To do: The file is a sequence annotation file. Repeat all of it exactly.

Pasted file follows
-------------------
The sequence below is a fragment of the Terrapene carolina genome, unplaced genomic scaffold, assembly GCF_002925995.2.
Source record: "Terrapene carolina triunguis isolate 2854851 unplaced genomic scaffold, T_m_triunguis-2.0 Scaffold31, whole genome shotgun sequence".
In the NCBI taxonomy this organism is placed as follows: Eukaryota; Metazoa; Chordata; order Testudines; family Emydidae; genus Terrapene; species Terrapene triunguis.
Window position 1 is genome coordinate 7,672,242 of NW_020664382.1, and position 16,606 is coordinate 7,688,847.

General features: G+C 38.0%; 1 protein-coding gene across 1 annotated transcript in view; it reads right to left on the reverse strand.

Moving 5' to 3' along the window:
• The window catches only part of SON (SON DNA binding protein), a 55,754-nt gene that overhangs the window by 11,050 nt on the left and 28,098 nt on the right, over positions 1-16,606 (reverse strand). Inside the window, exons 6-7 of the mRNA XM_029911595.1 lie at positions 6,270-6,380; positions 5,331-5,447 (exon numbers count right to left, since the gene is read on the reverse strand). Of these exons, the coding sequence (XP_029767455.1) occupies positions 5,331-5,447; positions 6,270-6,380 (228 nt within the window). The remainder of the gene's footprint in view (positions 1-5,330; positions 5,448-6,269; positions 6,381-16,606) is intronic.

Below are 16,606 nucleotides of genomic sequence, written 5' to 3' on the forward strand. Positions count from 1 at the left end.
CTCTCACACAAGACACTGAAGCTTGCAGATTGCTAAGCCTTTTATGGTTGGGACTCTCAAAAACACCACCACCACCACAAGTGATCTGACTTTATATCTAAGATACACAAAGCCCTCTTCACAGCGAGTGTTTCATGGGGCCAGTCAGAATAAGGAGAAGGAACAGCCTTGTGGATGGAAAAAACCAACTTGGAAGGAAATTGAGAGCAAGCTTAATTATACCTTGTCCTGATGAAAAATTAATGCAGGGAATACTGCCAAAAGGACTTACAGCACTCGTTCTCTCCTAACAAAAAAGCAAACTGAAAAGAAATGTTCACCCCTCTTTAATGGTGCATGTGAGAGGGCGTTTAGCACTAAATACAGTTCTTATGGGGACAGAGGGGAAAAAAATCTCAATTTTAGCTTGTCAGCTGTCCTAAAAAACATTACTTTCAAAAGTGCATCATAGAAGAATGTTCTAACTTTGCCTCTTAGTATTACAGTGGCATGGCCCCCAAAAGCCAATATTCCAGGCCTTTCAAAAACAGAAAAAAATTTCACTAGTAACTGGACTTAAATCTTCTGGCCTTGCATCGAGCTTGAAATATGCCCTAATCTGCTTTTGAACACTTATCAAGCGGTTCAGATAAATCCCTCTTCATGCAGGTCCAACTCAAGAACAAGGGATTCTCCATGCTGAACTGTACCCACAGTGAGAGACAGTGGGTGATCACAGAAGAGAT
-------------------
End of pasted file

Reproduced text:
The sequence below is a fragment of the Terrapene carolina genome, unplaced genomic scaffold, assembly GCF_002925995.2.
Source record: "Terrapene carolina triunguis isolate 2854851 unplaced genomic scaffold, T_m_triunguis-2.0 Scaffold31, whole genome shotgun sequence".
In the NCBI taxonomy this organism is placed as follows: Eukaryota; Metazoa; Chordata; order Testudines; family Emydidae; genus Terrapene; species Terrapene triunguis.
Window position 1 is genome coordinate 7,672,242 of NW_020664382.1, and position 16,606 is coordinate 7,688,847.

General features: G+C 38.0%; 1 protein-coding gene across 1 annotated transcript in view; it reads right to left on the reverse strand.

Moving 5' to 3' along the window:
• The window catches only part of SON (SON DNA binding protein), a 55,754-nt gene that overhangs the window by 11,050 nt on the left and 28,098 nt on the right, over positions 1-16,606 (reverse strand). Inside the window, exons 6-7 of the mRNA XM_029911595.1 lie at positions 6,270-6,380; positions 5,331-5,447 (exon numbers count right to left, since the gene is read on the reverse strand). Of these exons, the coding sequence (XP_029767455.1) occupies positions 5,331-5,447; positions 6,270-6,380 (228 nt within the window). The remainder of the gene's footprint in view (positions 1-5,330; positions 5,448-6,269; positions 6,381-16,606) is intronic.

Below are 16,606 nucleotides of genomic sequence, written 5' to 3' on the forward strand. Positions count from 1 at the left end.
CTCTCACACAAGACACTGAAGCTTGCAGATTGCTAAGCCTTTTATGGTTGGGACTCTCAAAAACACCACCACCACCACAAGTGATCTGACTTTATATCTAAGATACACAAAGCCCTCTTCACAGCGAGTGTTTCATGGGGCCAGTCAGAATAAGGAGAAGGAACAGCCTTGTGGATGGAAAAAACCAACTTGGAAGGAAATTGAGAGCAAGCTTAATTATACCTTGTCCTGATGAAAAATTAATGCAGGGAATACTGCCAAAAGGACTTACAGCACTCGTTCTCTCCTAACAAAAAAGCAAACTGAAAAGAAATGTTCACCCCTCTTTAATGGTGCATGTGAGAGGGCGTTTAGCACTAAATACAGTTCTTATGGGGACAGAGGGGAAAAAAATCTCAATTTTAGCTTGTCAGCTGTCCTAAAAAACATTACTTTCAAAAGTGCATCATAGAAGAATGTTCTAACTTTGCCTCTTAGTATTACAGTGGCATGGCCCCCAAAAGCCAATATTCCAGGCCTTTCAAAAACAGAAAAAAATTTCACTAGTAACTGGACTTAAATCTTCTGGCCTTGCATCGAGCTTGAAATATGCCCTAATCTGCTTTTGAACACTTATCAAGCGGTTCAGATAAATCCCTCTTCATGCAGGTCCAACTCAAGAACAAGGGATTCTCCATGCTGAACTGTACCCACAGTGAGAGACAGTGGGTGATCACAGAAGAGAT